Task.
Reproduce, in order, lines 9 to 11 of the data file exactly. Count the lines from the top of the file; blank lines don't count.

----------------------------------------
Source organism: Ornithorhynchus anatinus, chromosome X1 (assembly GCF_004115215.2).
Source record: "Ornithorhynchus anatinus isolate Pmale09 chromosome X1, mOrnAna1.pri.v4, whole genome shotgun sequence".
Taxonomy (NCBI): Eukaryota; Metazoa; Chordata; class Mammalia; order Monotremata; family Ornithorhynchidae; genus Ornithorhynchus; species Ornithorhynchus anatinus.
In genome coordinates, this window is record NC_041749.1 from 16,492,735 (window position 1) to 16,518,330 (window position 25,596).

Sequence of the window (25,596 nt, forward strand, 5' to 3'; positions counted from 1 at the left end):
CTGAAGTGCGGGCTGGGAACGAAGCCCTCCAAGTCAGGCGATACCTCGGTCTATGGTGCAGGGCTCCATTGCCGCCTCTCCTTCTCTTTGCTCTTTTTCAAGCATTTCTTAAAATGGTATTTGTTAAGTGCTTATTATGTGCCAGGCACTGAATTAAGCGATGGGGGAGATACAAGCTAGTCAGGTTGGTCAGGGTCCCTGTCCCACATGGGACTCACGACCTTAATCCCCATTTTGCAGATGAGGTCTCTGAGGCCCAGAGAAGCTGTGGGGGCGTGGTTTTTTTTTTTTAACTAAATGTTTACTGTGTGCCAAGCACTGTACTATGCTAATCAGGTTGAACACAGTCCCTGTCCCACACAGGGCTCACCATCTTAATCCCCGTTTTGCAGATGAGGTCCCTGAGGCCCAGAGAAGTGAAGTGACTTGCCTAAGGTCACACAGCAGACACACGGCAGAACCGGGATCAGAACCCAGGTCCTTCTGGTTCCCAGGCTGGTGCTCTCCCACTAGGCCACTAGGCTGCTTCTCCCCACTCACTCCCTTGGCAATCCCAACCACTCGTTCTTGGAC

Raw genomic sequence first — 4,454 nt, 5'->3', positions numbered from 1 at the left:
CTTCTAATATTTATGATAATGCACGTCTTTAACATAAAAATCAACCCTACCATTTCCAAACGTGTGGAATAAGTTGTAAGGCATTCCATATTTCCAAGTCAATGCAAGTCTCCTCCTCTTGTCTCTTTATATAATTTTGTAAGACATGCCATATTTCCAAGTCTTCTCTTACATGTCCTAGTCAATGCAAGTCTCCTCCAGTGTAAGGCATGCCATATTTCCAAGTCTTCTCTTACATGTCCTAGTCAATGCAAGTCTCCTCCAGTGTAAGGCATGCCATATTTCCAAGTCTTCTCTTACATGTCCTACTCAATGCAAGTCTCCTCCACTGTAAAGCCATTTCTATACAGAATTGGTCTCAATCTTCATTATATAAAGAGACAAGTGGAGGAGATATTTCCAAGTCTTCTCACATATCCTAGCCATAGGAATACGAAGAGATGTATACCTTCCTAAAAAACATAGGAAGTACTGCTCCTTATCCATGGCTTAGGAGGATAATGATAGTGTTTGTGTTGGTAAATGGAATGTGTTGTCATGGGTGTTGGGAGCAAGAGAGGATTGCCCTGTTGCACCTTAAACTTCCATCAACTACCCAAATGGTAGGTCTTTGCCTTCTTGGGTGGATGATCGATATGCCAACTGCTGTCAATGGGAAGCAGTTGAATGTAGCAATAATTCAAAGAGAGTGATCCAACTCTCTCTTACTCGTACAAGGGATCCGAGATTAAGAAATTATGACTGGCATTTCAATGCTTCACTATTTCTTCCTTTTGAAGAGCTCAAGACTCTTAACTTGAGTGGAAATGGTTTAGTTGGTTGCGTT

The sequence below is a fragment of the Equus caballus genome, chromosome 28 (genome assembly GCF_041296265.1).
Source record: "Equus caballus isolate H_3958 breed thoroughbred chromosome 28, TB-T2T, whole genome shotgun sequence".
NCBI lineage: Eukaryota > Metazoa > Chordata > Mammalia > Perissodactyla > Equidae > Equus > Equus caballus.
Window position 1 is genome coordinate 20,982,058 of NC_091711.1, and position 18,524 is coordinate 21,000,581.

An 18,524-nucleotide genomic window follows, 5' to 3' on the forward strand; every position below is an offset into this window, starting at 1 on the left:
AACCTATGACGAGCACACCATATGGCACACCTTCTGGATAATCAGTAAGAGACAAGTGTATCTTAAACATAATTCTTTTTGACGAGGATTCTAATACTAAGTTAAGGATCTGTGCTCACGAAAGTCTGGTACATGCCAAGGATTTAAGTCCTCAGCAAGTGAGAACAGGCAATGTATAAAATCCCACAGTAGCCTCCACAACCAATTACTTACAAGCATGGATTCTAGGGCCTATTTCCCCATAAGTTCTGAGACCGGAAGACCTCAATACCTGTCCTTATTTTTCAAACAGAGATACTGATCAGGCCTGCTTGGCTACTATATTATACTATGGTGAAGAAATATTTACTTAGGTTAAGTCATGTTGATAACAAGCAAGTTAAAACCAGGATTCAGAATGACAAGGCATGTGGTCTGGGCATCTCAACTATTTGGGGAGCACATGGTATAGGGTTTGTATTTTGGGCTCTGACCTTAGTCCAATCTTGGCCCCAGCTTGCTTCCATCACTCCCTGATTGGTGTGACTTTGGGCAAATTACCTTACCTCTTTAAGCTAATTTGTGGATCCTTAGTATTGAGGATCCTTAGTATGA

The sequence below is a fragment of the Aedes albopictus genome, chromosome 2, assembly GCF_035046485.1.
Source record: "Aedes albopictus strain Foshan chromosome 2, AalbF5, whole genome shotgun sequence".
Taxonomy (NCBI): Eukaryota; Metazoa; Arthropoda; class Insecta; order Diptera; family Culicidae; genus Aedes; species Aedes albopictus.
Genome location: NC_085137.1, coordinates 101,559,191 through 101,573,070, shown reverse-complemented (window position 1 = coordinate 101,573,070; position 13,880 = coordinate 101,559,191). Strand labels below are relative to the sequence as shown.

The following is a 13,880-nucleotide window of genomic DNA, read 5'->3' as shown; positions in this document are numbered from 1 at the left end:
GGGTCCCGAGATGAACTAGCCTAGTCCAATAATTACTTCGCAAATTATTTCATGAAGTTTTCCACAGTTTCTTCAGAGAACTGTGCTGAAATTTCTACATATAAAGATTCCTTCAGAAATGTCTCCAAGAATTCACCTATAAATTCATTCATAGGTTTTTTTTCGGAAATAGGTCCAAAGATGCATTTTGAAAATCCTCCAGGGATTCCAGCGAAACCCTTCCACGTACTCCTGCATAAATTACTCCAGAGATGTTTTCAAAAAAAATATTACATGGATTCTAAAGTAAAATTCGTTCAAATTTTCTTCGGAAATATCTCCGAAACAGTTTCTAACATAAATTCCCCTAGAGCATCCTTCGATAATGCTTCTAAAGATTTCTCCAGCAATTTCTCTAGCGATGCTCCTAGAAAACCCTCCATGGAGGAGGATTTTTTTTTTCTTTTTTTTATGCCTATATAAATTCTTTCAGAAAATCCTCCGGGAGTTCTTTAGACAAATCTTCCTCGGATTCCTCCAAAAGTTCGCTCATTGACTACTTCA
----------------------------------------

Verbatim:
The sequence below is a fragment of the Equus caballus genome, chromosome 28 (genome assembly GCF_041296265.1).
Source record: "Equus caballus isolate H_3958 breed thoroughbred chromosome 28, TB-T2T, whole genome shotgun sequence".
NCBI lineage: Eukaryota > Metazoa > Chordata > Mammalia > Perissodactyla > Equidae > Equus > Equus caballus.